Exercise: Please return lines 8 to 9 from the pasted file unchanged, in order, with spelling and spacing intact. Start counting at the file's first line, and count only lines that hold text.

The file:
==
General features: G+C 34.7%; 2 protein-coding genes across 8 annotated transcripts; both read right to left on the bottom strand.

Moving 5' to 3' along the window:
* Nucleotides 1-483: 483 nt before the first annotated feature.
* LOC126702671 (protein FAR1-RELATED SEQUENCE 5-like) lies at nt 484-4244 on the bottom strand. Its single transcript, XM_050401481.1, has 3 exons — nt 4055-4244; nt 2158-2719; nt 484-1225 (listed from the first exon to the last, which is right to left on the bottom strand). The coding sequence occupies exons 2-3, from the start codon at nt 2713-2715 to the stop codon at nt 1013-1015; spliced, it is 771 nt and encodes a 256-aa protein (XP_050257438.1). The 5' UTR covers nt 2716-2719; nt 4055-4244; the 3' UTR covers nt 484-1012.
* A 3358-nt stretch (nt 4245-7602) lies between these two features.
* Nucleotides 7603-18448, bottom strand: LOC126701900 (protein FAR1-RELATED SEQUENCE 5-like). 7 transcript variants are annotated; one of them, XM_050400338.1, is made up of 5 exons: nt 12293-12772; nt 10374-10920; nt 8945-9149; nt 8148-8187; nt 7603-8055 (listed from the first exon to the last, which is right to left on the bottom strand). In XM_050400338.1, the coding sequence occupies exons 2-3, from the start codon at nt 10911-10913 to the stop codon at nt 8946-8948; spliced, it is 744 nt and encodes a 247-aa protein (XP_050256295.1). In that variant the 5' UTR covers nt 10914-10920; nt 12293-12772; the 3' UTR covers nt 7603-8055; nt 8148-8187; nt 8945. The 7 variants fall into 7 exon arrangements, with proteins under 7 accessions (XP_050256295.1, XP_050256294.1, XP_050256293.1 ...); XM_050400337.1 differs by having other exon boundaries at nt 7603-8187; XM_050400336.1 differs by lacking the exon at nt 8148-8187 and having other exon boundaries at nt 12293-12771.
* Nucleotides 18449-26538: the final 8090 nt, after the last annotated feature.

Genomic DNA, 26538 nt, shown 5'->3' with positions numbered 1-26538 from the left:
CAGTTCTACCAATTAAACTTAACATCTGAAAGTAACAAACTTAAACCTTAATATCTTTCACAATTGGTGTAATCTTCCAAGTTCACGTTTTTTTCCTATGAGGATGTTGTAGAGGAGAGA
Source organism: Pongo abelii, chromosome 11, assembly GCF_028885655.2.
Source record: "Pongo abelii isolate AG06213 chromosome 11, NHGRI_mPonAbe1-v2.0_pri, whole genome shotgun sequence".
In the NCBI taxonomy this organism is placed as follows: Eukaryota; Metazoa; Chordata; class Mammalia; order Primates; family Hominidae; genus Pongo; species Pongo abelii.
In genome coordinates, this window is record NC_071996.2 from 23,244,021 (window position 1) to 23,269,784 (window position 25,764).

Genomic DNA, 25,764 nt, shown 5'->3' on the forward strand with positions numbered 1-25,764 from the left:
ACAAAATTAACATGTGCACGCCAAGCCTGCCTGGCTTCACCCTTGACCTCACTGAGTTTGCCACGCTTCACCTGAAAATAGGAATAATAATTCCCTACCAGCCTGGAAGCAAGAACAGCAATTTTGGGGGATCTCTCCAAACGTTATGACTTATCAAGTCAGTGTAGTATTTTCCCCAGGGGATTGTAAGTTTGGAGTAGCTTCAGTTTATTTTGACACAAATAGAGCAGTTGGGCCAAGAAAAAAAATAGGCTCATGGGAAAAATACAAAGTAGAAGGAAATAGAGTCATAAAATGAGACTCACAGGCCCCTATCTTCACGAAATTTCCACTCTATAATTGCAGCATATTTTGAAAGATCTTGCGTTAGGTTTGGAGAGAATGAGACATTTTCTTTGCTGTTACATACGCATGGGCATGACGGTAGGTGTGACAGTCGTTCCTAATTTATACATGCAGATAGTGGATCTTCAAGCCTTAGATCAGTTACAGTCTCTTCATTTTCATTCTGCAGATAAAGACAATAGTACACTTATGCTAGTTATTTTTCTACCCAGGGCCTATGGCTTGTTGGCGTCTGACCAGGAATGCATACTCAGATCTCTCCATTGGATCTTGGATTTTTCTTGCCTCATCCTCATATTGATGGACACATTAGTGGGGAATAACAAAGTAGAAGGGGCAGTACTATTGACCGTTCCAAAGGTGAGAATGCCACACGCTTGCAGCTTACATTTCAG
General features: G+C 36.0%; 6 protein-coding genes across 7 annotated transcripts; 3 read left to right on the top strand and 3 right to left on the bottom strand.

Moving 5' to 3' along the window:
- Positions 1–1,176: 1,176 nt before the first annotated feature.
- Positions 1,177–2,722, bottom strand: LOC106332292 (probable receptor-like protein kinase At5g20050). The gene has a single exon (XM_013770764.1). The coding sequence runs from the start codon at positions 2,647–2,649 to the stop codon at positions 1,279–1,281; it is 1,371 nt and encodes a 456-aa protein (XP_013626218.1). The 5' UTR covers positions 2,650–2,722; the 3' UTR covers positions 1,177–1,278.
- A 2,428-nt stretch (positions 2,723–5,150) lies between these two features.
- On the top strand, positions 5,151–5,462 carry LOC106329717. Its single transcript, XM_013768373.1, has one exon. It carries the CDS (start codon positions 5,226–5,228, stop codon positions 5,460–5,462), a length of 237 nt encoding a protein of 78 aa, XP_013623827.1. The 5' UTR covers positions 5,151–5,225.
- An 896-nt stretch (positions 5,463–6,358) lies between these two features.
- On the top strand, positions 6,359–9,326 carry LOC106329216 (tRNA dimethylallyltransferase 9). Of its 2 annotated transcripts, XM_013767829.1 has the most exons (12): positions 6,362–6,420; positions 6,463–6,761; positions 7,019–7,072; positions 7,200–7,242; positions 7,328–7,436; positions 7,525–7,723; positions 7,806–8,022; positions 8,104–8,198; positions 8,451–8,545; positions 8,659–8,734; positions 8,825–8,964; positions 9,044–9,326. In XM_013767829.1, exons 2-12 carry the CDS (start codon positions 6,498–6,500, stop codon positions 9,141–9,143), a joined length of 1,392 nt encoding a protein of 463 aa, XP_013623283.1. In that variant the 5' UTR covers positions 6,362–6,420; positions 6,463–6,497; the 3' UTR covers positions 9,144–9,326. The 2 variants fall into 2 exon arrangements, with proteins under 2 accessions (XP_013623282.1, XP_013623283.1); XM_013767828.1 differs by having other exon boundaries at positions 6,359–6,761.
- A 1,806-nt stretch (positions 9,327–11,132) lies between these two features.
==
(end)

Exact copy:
Genomic DNA, 26538 nt, shown 5'->3' with positions numbered 1-26538 from the left:
CAGTTCTACCAATTAAACTTAACATCTGAAAGTAACAAACTTAAACCTTAATATCTTTCACAATTGGTGTAATCTTCCAAGTTCACGTTTTTTTCCTATGAGGATGTTGTAGAGGAGAGA